Nightbringer | The Arthurian Online Encyclopedia


Three entries with the name Mabon.


The name shared by two of Arthur’s followers in the poem Pa gur. One is the son of Modron (the most common association for Mabon), described as the servant of Uther Pendragon; the other is the son of Mellt. This may be a duplication, the same character having Modron for a mother (derived from the Celtic goddess Matrona) and Mellt (possibly derived from a god called Meldos) for a father. These characters are perhaps all the same.

Mabon, the son of Modron, is undoubtedly the Celtic god Maponos (perhaps the equivalent of the Irish Mac ind oc), Modron originally being the Celtic goddess, Matrona, and Mellt perhaps a hypothetical god called Meldos. C. Matthews regards the story of Mabon as a mystery cycle. C. Ashe argues that Merlin may have acted as a prophet of the god Maponos – thus bringing a direct connection to the Arthurian tradition, and leading some to refer to Mabon himself as a sorverer, while J. Matthews feels that the history of Gawaine replays the story of the god. Mabon is also referred to as a sorcerer.

Culhwch says he was abducted when he was three nights old and taken to Caer Loyw (Gloucester), which here is used to symbolise the Otherworld. It was necessary for Culhwch to find and rescue him, as part of his quest. Arthur attacked his prison, while Kay and Bedivere rescued him. Subsequently he took part in the hunt for the magic boar, Twrch Trwyth, and succeeding in taking the razor that Culhwch required from between the beast’s ears. Similarly named characters are Mabonagrain in Chrétien’s Erec et Enide and Mabuz in Ulrich’s Lanzelet.

Pa gur yv y porthaur | Poem 31 of the Black Book of Carmarthen, probably c. 1100
Culhwch and Olwen | Late 11th century
First Continuation of Chrétien’s Perceval | Attributed to Wauchier of Denain, c. 1200
Breudwyt Rhonabwy | 13th century



The Celtic god of liberation, harmony, unity and music, was undoubtedly the original of the Arthurian characters having the same name, as well as several others. He was possibly one of the most universally worshipped of all the Celtic deities, the centre of the Druidic cosmology, the original Being, pre-existent, the Son of the Great Mother. In mythology he is represented as both a prisoner and a liberator. Many other heroic and divine figures, and not just one in the Arthurian legends, are related to Mabon.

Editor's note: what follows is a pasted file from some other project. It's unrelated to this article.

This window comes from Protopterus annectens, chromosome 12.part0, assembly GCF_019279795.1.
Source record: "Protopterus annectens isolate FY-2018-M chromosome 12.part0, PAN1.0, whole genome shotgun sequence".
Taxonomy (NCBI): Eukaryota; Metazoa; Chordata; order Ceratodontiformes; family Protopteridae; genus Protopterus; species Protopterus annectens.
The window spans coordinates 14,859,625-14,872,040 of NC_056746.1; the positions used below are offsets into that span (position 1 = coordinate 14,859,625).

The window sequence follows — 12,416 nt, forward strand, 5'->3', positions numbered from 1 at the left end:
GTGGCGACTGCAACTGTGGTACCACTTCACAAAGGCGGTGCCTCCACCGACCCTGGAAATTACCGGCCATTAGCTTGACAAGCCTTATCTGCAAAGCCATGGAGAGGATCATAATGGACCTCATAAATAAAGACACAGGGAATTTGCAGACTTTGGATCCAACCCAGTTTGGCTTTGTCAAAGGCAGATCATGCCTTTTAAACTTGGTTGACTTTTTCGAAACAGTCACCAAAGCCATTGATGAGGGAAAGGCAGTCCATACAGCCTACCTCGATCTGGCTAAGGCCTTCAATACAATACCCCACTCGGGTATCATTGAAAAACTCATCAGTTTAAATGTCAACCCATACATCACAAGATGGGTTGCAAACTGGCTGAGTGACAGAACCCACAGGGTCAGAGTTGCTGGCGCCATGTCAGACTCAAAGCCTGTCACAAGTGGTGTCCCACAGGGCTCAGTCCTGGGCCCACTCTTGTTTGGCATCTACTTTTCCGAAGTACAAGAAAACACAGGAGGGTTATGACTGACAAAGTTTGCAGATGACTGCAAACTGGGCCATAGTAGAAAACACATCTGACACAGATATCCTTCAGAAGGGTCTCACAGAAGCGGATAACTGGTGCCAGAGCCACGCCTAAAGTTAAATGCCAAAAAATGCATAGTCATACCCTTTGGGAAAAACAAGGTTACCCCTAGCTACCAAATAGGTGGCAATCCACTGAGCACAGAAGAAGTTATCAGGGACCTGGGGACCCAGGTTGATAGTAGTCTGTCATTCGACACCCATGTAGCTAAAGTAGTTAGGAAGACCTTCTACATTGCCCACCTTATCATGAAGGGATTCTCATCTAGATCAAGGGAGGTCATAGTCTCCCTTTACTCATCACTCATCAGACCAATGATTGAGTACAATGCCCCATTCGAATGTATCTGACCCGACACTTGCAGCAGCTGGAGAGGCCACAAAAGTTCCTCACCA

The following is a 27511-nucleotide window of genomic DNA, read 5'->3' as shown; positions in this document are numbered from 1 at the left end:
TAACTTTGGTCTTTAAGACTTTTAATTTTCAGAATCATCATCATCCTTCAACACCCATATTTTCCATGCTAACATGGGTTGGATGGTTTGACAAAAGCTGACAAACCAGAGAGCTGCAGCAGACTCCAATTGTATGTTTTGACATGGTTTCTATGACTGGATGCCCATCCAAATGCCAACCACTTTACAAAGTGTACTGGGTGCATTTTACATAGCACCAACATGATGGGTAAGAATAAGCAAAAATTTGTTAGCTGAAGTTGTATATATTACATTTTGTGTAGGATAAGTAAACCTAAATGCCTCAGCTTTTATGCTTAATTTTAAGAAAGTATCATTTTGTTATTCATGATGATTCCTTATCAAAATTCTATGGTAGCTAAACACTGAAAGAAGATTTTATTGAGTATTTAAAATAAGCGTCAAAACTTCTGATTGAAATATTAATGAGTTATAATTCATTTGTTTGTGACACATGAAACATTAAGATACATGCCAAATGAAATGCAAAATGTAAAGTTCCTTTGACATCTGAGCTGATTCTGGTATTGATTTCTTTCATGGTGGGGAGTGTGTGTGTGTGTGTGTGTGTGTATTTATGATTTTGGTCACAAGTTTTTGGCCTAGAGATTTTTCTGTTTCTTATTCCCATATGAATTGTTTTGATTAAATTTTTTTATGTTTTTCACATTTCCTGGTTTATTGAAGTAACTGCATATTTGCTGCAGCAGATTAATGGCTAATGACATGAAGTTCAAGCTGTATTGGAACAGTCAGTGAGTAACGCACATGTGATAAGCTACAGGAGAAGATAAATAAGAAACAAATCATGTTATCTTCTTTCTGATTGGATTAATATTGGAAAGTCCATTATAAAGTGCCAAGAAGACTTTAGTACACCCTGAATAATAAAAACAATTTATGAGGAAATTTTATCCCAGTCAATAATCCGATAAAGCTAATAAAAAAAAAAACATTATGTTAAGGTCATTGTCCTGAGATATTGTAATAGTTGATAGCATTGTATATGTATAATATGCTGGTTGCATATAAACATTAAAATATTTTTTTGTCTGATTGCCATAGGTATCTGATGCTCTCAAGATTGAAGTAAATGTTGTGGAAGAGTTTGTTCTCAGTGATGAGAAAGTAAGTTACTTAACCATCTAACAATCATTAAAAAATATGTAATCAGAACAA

As Maponos, this deity was worshipped in the north of Britain and Gaul, and is widely associated with therapeutic springs. In the most common Welsh tradition he is Mabon, son of Modron (‘son of the Mother’), held captive since he had been stolen from his mother aged just three days. He is equated in a Romano-Celtic inscription with Apollo Citharoedus – ‘the player of the lyre.’ This would indicate that Mabon was a youthful god of the Apollo type, connected to therapy, music and a ritual hunt. His Irish equivalent appears to have been Oenghus Mac In Og. Furthermore, his legends suggest that he was linked to the order of creation, for an increasingly complex cycle of animals lead the Arthurian warrior to rescue him.


Maboun, Mabounnys

A wizard who, with his brother Evrain, plagued Esmeree the Blonde, Queen of Wales.

Pretending to be minstrels, they entered the city of Snowdon and cast spells which made the populace go insane. They laid waste to the city of Snowdon, turning it into the Desolate City. Mabon turned Esmeree the Blonde into a snake, saying that she would remain that way until she agreed to marry him, or until a knight rescued her.

Esmeree the Blonde’s lady, Helie, traveled to Arthur’s court and secured the services of Gawain’s son, Guinglain. Guinglain traveled to the Desolate City, defeated Evrain in combat, and killed Mabon.

Le Bel Inconnu | Renaut de Bâgé, 1185–1190
Lybeaus Desconus | Thomas Chestre, late 14th century